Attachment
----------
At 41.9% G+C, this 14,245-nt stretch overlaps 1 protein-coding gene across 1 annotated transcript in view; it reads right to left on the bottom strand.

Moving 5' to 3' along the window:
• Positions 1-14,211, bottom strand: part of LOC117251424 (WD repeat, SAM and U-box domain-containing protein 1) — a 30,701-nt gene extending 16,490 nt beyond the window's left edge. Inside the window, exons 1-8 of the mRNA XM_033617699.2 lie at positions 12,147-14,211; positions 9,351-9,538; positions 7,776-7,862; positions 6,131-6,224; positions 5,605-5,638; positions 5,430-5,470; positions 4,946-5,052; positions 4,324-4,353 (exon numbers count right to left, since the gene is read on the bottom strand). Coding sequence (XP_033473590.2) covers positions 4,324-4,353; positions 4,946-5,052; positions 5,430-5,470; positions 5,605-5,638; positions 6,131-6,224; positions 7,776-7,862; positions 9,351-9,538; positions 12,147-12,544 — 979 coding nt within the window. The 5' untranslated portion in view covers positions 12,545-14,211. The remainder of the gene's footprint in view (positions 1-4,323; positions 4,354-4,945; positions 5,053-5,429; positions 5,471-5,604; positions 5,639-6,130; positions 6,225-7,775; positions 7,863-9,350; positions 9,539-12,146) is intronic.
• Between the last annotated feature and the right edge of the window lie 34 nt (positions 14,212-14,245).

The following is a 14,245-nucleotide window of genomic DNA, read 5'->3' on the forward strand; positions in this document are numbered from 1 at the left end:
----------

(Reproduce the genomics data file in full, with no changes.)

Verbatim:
At 41.9% G+C, this 14,245-nt stretch overlaps 1 protein-coding gene across 1 annotated transcript in view; it reads right to left on the bottom strand.

Moving 5' to 3' along the window:
• Positions 1-14,211, bottom strand: part of LOC117251424 (WD repeat, SAM and U-box domain-containing protein 1) — a 30,701-nt gene extending 16,490 nt beyond the window's left edge. Inside the window, exons 1-8 of the mRNA XM_033617699.2 lie at positions 12,147-14,211; positions 9,351-9,538; positions 7,776-7,862; positions 6,131-6,224; positions 5,605-5,638; positions 5,430-5,470; positions 4,946-5,052; positions 4,324-4,353 (exon numbers count right to left, since the gene is read on the bottom strand). Coding sequence (XP_033473590.2) covers positions 4,324-4,353; positions 4,946-5,052; positions 5,430-5,470; positions 5,605-5,638; positions 6,131-6,224; positions 7,776-7,862; positions 9,351-9,538; positions 12,147-12,544 — 979 coding nt within the window. The 5' untranslated portion in view covers positions 12,545-14,211. The remainder of the gene's footprint in view (positions 1-4,323; positions 4,354-4,945; positions 5,053-5,429; positions 5,471-5,604; positions 5,639-6,130; positions 6,225-7,775; positions 7,863-9,350; positions 9,539-12,146) is intronic.
• Between the last annotated feature and the right edge of the window lie 34 nt (positions 14,212-14,245).

The following is a 14,245-nucleotide window of genomic DNA, read 5'->3' on the forward strand; positions in this document are numbered from 1 at the left end: